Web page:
The higher rate of patients who achieved functional independence in the systematic GA group is explained at least in part by the higher rate of successful recanalization achieved at the end of EVT, since recanalization status is a strong predictor of clinical outcome.15 Moreover, in our study, we also observed a significant higher rate of mTICI 2c-3 and mTICI 3 and lower rates of vascular access failure under systematic GA. This result is in keeping with the findings in the recent meta-analysis16 of three randomized trials comparing GA with CS, also reporting a higher recanalization rate in the GA group. Taking these results into account, we can hypothesize that, in the setting of GA, operators are more likely to switch to alternative vascular access sites (brachial, radial, or direct carotid puncture) or continue the procedure and perform distal thrombectomy for residual emboli or emboli in a new territory (ENT), in the absence of patient agitation and discomfort. Another possible explanation for the difference in outcomes between the two groups is a significantly lower rate of procedural complications in the GA group. The rate of ENT was higher in the LA group and ENT has been associated with unfavorable prognosis.17 Moreover, we found significantly lower rates of arterial perforation in the GA group. This result is discordant with all previously published studies comparing either LA with GA10 or CS with GA,1 2 where there was no significant difference in perforation rates or global procedural complication rates.
One of the potential drawbacks of GA is a longer delay to treatment. Indeed, in our study the median time interval from arrival in the angiography suite to puncture was 19 min longer in the GA group. In the GOLIATH randomized trial,7 there was a median difference of 9 min between the CS group and GA group. In comparison to CS, LA does not induce any delay to treatment, because it does not require the presence of an anesthetist nor additional time to initiate sedation. Also, the longer delay in our study probably reflects ‘real life’ conditions, compared with the more standardized setting of a randomized trial; however, this difference should be used as a premise for improvement of in-hospital protocols in order to further reduce treatment delays.
Another potential drawback of GA is the occurrence of hypotension and increased blood pressure variability during induction and maintenance of anesthesia. In the meta-analysis of the three randomized studies comparing GA with CS,8 hypotension and blood pressure (BP) variability were significantly more common in the GA group. The interaction between periprocedural BP and functional outcomes is not fully understood. A recently published systematic review18 concluded that BP drops during thrombectomy seem to be associated with worse functional outcome, but periprocedural BP was not associated with functional outcome in studies with strict control of periprocedural BP. In our study we had a strict protocol for periprocedural BP control in the GA center but not in the LA center; however, we did not compare periprocedural BP levels between the two groups. We did not observe any differences between BP levels at admission. To date, no study has described periprocedural BP variations in patients treated under LA, so it is unknown whether correlations from CS versus GA analyses can apply in this context. Future research is needed to describe BP variations under LA and effects on functional outcome.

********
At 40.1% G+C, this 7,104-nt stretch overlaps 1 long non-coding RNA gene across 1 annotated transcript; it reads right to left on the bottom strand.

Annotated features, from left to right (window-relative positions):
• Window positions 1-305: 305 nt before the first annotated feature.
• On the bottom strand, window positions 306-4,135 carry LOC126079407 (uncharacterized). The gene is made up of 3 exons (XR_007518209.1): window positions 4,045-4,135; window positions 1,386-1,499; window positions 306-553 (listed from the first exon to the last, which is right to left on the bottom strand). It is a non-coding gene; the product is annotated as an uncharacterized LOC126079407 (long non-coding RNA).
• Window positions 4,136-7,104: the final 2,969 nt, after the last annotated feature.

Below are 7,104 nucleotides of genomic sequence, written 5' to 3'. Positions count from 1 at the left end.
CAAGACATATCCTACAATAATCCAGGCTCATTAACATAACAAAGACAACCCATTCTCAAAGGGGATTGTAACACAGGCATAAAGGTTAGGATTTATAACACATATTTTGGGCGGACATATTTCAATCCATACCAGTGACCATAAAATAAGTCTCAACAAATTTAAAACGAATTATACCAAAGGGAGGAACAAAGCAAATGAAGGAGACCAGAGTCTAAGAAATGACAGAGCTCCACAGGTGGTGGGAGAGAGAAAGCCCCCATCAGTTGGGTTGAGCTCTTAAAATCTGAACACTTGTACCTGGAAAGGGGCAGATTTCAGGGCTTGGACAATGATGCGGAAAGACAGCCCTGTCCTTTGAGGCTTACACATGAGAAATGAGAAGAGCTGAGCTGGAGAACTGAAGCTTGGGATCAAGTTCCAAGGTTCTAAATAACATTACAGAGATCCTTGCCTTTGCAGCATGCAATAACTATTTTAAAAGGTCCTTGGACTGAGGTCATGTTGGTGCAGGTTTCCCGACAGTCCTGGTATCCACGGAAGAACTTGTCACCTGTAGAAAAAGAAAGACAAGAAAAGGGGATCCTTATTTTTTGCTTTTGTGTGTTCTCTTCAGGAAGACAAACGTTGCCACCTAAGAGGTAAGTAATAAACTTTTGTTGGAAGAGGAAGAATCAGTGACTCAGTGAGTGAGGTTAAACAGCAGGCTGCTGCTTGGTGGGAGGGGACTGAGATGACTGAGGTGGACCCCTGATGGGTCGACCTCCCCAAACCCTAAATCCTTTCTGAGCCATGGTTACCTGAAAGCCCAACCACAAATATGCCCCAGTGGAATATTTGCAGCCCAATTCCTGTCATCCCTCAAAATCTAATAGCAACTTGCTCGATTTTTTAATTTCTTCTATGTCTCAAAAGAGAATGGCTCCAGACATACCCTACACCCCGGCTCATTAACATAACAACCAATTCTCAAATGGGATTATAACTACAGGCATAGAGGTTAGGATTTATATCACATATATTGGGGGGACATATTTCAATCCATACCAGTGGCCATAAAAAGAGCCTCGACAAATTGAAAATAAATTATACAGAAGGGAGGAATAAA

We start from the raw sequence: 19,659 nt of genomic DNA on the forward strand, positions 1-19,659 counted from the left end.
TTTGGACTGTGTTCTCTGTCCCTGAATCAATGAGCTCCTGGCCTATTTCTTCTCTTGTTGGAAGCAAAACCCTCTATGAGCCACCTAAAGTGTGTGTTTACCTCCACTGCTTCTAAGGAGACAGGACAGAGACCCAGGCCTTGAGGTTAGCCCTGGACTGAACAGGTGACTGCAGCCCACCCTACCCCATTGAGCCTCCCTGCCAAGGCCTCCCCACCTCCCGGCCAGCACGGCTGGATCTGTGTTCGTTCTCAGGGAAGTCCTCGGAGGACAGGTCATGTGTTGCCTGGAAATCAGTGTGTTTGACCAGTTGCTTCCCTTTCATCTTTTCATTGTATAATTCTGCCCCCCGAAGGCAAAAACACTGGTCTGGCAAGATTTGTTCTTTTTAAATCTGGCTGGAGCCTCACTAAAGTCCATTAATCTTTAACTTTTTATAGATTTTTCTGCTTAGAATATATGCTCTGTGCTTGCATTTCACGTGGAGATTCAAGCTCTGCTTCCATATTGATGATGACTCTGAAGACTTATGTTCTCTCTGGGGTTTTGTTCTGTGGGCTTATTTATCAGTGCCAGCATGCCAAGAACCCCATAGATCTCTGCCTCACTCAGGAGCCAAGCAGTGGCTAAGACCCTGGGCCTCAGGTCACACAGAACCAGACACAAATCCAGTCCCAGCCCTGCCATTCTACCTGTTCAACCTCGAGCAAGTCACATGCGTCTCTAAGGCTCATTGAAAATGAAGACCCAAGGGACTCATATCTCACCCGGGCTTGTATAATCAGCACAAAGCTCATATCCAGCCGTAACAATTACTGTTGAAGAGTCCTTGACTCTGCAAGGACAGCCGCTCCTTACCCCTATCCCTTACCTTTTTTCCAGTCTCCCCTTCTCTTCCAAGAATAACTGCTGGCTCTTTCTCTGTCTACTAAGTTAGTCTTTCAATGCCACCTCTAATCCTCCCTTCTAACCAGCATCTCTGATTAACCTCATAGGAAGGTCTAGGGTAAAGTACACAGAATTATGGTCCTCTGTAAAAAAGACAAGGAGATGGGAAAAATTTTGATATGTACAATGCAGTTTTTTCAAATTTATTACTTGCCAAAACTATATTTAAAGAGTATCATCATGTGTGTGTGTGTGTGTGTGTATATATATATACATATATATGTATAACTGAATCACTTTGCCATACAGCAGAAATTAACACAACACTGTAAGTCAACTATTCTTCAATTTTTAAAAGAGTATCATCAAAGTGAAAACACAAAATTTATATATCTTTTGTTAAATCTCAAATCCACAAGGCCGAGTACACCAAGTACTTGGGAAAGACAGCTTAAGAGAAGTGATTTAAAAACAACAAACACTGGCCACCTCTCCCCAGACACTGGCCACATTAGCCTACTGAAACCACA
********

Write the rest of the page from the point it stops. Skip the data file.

The main limitation of the present study is the fact that patients were retrospectively selected from two separate centers. Although all EVT procedures were performed by fully trained neurointerventionalists or by fellows in training under senior supervision, there might be inherent differences in technical approaches and experience levels between the two centers. Moreover, angiographic outcomes (mTICI scores) were not evaluated independently. Another limitation is the lack of data on periprocedural and postprocedural BP levels, which may impact clinical outcome.
Our study comparing outcomes of stroke thrombectomies in two centers using different anesthetic management protocols contradicts previous results, which showed worse outcomes for GA compared with non-GA. Although propensity score matching was used to eliminate baseline differences between the two groups, ideally a randomized clinical trial should be performed in order to provide a more definite conclusion.
Contributors RP, FS: acquisition, analysis and interpretation of data, drafting the manuscript, final approval of the version to be published, agreement to be accountable for all aspects of the study. OH, IM, DM, RG: acquisition of data, critical review of the manuscript, final approval of the version to be published, agreement to be accountable for all aspects of the study. EHN, MM, MS, SC, VW, AM, JP, GA, A-LD, RT, LL, FZ, SB, RA, SR, RB: interpretation of data, critical review of the manuscript, final approval of the version to be published, agreement to be accountable for all aspects of the work. BG: conception and design of the study, analysis and interpretation of data, critical review of the manuscript, final approval of the version to be published, agreement to be accountable for all aspects of the study.
Funding The authors have not declared a specific grant for this research from any funding agency in the public, commercial or not-for-profit sectors.
Competing interests None declared.
Patient consent for publication Not required.
Ethics approval This is a retrospective report of procedures performed as part of usual patient care according to local institutional protocols. All presented data are anonymized.
Provenance and peer review Not commissioned; externally peer reviewed.
Data availability statement Data are available upon reasonable request.